Sen. Jared Smith says Clegg’s actions do not define who Clegg is as a person, adding The Star is just as bad as Clegg for publishing the opinion piece which sparked Clegg’s tweet in the first place.
“I’ve seen Connor Clegg here and there, [and] I don’t condone him being a racist at all,” Jared Smith says. “He’s been first class to everyone I’ve encountered. He’s first class to me. We all make mistakes in this world. We’re all not perfect. But if y’all are condemning him to be a racist, The University Star’s just as bad… I’m Catholic, by the way, too, and I’m half Hispanic. Those statements [by] Connor, that’s not truly him and that’s all I have to say, just use fair judgment.”
Clegg reacted to the resolution on his Instagram story in the early hours of the day following the Feb. 22 meeting. Current and former senators and Texas State organizations alike also reacted to the news on Twitter.
President Catching Valentinis-Dee implored the body to remain civil when discussing the resolution. Soon after, he muted the entire body to say a few words after several senators exchanged interruptions.
“We’re talking about a presidency in the past, a previous student government,” Valentinis-Dee says. “You can take whatever position you want on what we’re doing right now, but right now we’re talking about the legacy of something else. I’d really prefer that while we’re having this discussion that we don’t leave another legacy that needs to be brought up in the future, one way or another. Please, keep your wits about you. Be respectful. ”
Parliamentarian Cody DeSalvo, who is responsible for maintaining order at meetings and assisting with debate and discussion, underwent expulsion from the Student Government Senate in a 22-10 vote. This was after an initial motion to censure him for the remainder of the meeting passed 24-10.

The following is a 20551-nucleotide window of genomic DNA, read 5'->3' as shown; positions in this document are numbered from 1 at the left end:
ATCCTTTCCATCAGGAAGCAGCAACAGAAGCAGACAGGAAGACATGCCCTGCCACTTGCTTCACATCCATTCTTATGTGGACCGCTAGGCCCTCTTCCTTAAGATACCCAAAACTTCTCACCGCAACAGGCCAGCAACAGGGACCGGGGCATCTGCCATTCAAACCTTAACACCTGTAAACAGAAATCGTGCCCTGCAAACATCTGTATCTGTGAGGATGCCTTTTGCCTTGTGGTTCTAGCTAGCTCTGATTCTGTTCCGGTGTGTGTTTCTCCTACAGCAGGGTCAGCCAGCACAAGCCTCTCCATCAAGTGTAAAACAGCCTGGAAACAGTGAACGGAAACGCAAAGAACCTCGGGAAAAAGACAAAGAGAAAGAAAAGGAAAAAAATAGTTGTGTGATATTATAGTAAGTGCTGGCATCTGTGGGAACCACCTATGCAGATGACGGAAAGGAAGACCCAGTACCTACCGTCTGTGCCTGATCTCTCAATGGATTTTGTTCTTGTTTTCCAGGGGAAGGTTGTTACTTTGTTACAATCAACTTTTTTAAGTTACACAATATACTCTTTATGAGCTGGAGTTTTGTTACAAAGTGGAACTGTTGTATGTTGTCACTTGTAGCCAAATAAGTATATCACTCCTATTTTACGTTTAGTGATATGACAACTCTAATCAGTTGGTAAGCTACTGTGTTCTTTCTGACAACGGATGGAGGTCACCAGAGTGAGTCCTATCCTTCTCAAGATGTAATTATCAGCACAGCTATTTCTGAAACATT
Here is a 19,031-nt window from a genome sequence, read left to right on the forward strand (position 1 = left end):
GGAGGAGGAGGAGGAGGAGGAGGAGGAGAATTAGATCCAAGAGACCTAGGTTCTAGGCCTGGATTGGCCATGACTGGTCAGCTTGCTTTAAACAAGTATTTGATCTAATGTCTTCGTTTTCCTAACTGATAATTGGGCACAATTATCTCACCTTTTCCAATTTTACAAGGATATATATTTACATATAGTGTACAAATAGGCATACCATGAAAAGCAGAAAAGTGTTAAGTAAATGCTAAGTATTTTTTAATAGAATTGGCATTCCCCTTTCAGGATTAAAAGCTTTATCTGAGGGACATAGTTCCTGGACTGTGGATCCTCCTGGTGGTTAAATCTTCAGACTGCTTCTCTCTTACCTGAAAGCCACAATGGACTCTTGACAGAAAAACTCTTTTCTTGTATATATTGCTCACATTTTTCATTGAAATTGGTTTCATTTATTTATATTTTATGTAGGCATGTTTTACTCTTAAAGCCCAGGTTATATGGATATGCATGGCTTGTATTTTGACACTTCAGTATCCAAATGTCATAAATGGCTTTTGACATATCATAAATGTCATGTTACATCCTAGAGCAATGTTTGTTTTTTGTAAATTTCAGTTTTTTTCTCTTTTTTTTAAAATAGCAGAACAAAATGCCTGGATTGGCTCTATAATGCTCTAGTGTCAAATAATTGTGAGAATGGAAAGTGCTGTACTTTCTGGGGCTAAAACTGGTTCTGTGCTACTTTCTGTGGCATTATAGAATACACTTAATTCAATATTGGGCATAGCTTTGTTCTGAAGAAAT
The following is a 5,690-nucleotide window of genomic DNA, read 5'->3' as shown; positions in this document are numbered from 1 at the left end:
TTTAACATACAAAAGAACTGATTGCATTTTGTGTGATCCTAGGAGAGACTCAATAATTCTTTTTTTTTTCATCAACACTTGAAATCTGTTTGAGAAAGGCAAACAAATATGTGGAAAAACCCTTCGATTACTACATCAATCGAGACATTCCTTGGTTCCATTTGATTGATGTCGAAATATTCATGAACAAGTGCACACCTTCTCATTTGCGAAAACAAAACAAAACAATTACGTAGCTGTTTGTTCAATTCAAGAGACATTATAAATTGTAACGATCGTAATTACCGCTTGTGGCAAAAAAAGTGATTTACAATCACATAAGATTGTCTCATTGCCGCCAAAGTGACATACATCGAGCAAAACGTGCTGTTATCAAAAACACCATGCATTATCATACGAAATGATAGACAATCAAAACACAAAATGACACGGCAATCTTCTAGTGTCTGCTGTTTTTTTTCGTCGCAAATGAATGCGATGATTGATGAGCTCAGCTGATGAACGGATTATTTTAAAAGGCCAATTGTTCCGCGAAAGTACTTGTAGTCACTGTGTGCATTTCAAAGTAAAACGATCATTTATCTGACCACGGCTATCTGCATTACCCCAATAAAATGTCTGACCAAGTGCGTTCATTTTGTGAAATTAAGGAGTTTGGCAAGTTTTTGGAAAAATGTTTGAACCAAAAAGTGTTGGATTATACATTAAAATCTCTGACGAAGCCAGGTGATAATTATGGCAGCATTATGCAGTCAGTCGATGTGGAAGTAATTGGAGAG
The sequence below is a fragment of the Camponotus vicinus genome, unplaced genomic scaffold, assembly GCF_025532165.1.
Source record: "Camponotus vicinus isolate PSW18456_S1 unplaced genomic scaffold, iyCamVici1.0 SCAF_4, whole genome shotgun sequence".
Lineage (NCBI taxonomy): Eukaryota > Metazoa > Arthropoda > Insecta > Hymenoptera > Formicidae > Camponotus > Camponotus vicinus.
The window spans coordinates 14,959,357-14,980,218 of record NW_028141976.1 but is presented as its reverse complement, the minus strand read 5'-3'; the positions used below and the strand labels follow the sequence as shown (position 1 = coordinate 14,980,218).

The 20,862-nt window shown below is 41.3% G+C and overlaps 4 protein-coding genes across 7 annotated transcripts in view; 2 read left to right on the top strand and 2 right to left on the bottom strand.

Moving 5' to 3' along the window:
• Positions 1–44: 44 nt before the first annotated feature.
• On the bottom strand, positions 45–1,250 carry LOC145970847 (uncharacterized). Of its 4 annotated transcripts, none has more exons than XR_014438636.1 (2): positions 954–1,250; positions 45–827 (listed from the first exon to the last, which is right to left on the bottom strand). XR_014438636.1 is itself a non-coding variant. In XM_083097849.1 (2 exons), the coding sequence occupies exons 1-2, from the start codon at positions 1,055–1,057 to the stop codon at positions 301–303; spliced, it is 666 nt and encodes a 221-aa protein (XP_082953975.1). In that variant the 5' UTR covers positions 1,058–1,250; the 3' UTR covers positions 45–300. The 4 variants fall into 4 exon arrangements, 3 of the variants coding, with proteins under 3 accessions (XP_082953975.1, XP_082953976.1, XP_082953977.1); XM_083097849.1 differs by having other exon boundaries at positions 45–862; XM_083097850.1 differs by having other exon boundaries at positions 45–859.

DeSalvo was previously removed from his position as a parliamentarian on Oct. 26, 2020, after a 13-13 tie during a vote of no-confidence broken by Florence. DeSalvo filed a complaint against Florence over unforwarded Senate meeting attendance records, leading Matthew Smith to draft the vote leading to DeSalvo’s removal.
After DeSalvo filed an injunction request and an additional complaint, the Student Government Supreme Court reinstated him, ruling the vote failed to clear the constitutionally required threshold of a two-thirds majority, rendering the vote void.
Matthew Smith, who also drafted the resolution calling for DeSalvo’s expulsion, justifies the vote on the grounds of alleged collusion between DeSalvo and Court members to prevent legislation from passing, citing the Student Government Constitution Article Two, Section 1, K to be “compassionate, benevolent, and fair.” Matthew Smith also says DeSalvo has “misrepresented the will of Student Government on social media.”